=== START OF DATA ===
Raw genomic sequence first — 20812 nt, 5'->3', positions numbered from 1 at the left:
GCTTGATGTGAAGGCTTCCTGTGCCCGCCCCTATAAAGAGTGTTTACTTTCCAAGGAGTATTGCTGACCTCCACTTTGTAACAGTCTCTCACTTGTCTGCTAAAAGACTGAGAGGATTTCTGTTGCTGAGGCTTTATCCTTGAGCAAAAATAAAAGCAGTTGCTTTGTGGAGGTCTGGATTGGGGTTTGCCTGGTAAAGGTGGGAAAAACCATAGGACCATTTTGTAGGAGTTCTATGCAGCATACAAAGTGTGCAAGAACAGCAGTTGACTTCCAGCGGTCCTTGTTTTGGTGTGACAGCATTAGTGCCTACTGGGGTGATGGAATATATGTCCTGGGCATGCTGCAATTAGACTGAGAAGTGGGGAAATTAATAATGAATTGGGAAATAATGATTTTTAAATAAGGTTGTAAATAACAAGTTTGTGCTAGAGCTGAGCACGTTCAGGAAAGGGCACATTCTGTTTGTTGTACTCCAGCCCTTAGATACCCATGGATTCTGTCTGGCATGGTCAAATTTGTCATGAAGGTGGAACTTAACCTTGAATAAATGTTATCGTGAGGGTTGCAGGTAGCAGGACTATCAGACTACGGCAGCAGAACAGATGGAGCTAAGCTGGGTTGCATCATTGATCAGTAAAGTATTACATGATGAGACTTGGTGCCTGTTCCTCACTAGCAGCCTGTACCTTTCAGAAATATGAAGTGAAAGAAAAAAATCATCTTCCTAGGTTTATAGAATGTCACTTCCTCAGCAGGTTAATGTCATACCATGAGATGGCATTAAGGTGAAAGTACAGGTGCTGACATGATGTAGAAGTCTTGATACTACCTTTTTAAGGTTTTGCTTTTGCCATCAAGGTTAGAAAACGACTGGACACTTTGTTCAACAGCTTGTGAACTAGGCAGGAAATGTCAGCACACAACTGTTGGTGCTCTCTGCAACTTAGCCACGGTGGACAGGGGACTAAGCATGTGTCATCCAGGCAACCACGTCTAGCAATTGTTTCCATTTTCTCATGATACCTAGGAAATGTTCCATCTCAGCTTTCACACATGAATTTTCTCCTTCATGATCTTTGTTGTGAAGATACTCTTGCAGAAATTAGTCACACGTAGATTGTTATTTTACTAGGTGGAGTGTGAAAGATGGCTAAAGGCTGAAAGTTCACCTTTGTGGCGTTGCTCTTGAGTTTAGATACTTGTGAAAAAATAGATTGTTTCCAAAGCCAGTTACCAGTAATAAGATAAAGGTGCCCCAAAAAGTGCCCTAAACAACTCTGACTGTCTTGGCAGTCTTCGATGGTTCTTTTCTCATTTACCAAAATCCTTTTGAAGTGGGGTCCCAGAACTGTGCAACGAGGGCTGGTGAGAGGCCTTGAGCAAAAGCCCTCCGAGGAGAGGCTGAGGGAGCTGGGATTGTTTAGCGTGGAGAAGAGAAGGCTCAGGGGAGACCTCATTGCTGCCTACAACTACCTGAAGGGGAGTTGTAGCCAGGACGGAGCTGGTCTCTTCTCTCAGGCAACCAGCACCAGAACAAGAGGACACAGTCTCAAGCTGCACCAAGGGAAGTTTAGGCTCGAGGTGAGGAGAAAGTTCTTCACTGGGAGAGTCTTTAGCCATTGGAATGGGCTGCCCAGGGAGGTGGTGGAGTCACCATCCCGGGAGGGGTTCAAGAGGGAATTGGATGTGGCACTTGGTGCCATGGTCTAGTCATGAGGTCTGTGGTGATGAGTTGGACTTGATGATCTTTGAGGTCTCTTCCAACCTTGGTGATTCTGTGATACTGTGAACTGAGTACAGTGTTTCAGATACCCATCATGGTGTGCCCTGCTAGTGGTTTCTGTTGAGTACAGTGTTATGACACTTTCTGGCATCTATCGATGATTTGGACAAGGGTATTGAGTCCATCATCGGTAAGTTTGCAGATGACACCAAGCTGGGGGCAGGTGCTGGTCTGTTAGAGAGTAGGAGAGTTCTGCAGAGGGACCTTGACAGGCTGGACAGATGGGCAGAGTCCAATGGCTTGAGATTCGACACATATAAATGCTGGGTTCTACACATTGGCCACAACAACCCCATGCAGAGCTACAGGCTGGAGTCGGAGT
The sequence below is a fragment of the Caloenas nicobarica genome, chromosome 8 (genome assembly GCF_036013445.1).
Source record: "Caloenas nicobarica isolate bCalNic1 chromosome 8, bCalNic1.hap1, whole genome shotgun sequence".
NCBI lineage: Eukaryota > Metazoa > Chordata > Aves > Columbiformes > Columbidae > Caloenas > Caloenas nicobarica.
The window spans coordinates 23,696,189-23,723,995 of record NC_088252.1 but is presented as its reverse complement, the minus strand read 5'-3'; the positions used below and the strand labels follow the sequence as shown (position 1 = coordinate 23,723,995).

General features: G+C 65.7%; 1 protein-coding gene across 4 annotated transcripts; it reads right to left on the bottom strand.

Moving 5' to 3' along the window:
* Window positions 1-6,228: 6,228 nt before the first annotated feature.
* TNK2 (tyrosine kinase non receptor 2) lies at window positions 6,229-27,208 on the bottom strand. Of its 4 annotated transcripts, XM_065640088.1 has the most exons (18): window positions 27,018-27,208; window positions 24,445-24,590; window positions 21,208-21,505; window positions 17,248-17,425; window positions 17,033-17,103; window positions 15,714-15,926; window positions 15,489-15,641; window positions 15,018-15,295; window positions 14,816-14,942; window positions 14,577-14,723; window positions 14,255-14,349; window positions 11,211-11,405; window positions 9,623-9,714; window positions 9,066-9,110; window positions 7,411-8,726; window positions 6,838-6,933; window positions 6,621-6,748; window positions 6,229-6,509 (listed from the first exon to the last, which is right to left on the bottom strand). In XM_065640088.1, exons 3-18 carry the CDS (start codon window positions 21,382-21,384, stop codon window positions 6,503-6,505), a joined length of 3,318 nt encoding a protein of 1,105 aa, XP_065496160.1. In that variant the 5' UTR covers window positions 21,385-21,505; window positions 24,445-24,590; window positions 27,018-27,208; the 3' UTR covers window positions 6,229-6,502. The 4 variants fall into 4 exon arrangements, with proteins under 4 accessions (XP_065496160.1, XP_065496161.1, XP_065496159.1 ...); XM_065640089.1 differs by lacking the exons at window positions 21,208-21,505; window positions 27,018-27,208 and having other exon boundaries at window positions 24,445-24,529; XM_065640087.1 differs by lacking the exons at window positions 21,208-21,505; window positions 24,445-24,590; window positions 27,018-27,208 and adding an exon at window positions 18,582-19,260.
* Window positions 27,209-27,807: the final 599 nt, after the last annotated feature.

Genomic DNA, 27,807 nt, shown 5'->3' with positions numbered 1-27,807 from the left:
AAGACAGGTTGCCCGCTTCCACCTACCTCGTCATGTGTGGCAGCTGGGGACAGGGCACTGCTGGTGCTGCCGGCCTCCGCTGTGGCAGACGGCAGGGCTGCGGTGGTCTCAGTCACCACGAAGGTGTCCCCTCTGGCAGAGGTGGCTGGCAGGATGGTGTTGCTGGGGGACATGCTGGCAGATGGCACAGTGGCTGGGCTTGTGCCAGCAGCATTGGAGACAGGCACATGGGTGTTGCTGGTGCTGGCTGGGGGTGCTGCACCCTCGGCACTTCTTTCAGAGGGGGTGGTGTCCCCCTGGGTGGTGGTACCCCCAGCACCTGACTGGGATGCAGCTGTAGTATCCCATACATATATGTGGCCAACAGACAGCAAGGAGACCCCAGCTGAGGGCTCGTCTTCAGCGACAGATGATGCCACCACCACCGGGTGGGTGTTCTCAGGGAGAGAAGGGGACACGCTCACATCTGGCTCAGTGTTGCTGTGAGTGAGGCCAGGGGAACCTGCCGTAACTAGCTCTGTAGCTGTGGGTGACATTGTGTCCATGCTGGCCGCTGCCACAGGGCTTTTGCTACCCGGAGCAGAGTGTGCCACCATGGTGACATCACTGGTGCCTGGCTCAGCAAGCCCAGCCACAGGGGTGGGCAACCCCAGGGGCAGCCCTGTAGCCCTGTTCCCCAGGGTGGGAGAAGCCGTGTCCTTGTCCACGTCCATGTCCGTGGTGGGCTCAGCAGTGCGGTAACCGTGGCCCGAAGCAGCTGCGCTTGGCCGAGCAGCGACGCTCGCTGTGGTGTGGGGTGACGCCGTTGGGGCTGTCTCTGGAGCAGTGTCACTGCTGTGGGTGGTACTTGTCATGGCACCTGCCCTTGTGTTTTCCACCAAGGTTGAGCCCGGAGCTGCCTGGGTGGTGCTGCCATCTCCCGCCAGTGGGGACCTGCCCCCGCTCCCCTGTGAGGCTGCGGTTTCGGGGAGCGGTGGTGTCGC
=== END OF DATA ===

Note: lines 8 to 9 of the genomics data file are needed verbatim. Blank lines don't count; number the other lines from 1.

Moving 5' to 3' along the window:
* Window positions 1-6,228: 6,228 nt before the first annotated feature.